Fu and Sankar and the rest of their team emphasise that we’re still in early days of making sense of the relationships between brain changes and clinical response, especially the extent of improvement – for instance, how much does an increase in pleasure in life relate to changes in a particular brain region? They note a study from 2012 that took this approach, finding that extent of improvement on a depression inventory correlated with the activity change in the anterior cingulate cortex, reinforcing that this may be a key brain region worthy of further examination. 

For now, we’re still chipping away at the gargantuan task of mapping how the process of therapy plays out in the neural tissue that sits within our skulls. It’s an endeavour worth continuing – as Sankar and colleagues explain, “Understanding the mechanisms of treatments on brain activity has the potential for developing diagnostic biomarkers and identifying new targets for beneficial forms of treatment”.

A systematic review and meta-analysis of the neural correlates of psychological therapies in major depression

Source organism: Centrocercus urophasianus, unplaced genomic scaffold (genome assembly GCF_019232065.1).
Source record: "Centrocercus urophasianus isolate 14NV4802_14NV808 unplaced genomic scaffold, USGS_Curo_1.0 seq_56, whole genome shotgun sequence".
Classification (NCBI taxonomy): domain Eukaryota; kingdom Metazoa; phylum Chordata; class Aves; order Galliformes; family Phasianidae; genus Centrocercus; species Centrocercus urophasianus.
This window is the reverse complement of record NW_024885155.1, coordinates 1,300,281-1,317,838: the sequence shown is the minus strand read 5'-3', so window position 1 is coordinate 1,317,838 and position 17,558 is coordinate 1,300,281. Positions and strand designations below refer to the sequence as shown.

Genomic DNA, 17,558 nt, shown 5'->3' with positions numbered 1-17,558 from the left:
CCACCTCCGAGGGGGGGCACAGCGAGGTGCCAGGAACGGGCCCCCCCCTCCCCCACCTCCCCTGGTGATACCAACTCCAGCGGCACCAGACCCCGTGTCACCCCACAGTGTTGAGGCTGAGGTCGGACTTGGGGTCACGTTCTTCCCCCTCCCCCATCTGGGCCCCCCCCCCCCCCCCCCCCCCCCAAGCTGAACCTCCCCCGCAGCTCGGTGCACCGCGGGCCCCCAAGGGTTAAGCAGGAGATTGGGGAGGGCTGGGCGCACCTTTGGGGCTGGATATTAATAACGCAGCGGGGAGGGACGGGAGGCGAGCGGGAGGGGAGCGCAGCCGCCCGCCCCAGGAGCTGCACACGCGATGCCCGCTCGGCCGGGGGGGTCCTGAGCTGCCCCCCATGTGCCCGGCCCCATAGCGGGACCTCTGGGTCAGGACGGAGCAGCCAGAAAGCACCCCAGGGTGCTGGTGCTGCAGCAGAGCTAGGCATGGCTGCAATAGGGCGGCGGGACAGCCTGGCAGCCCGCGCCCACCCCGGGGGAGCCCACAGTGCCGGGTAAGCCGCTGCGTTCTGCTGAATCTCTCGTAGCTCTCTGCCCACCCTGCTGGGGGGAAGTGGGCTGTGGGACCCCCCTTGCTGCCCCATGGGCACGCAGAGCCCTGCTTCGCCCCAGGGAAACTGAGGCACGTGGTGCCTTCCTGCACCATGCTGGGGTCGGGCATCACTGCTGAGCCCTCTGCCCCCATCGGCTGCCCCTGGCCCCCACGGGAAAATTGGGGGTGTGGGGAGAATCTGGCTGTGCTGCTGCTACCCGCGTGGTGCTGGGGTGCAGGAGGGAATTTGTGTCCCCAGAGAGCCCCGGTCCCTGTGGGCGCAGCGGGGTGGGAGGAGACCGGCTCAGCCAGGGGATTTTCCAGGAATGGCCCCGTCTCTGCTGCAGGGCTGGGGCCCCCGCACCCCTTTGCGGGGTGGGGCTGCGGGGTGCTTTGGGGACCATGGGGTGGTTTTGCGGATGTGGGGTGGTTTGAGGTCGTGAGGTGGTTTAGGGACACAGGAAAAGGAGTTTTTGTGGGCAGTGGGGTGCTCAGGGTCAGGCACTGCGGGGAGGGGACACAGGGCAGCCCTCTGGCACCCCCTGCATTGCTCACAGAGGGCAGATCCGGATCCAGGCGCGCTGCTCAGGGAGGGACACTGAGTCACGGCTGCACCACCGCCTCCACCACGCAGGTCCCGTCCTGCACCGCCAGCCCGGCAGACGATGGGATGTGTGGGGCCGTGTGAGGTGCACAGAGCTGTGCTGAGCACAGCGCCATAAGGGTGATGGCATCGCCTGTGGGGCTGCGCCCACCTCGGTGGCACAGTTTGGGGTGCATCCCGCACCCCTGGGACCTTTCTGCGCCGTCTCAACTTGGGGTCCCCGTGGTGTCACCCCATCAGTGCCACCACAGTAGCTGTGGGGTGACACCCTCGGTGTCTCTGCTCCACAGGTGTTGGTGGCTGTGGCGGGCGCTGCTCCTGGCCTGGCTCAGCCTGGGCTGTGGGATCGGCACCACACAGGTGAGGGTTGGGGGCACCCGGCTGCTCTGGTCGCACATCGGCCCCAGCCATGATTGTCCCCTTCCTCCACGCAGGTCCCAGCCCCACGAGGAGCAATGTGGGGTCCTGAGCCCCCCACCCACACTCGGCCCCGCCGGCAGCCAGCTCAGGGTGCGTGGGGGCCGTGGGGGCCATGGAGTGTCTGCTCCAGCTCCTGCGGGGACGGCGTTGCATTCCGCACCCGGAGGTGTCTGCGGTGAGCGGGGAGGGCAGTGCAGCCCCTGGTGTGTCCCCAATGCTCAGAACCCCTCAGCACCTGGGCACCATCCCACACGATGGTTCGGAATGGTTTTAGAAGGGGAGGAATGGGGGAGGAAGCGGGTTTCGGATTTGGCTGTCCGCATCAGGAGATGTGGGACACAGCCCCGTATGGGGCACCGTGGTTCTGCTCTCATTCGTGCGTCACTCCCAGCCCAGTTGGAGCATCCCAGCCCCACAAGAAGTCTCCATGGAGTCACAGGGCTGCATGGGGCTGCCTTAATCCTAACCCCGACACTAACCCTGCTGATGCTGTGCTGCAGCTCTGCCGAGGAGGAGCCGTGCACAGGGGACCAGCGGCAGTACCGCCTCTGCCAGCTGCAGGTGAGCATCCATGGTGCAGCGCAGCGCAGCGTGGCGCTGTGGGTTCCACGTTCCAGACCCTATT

Alex Fradera (@alexfradera) is Staff Writer at BPS Research Digest

6 thoughts on “This is how psychotherapy for depression changes the brain”

  1. This is important research. It is an example of ‘neuroplasticity’ – the ability of our brain to change with our experiences, felt emotions, etc. Even in the context of psychiatric drugs, I think improvements happen only due to psychological reasons [i.e., due to expectations or “placebo effects” – several studies have shown that placebo effects can be very powerful (this would also explain why only some psychiatric drugs work for some people some of the time and also why drugs take several weeks to bring about any recovery)].

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  2. ‘Evidence already suggests that the connections between the anterior cingulate and the amygdala are weaker in major depression’ – surely the most important question is whether MD causes this problem or that there is an epigenetic effect, that is people are either born with or develop this weakness and that, in turn leads to MD- lots more still to discover here & it won’t be helped by psychology’s tendency to do research in isolation- we need multi-centre studies with large sample sizes but all centres have to also have an agreed fMRI scanning protocol- they must all be ‘singing from the same songsheet’ – with MRI in general this is difficult to achieve due to presence of multiple compounding variables

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    1. Hi Bogdan: LOTS of studies (including animal studies) have consistently demonstrated that depression, stress, etc change the brain (leading to connectivity differences) and that these changes are reversible through psychological means (when stresses are removed, the structures come back to normal). I can provide lots of references.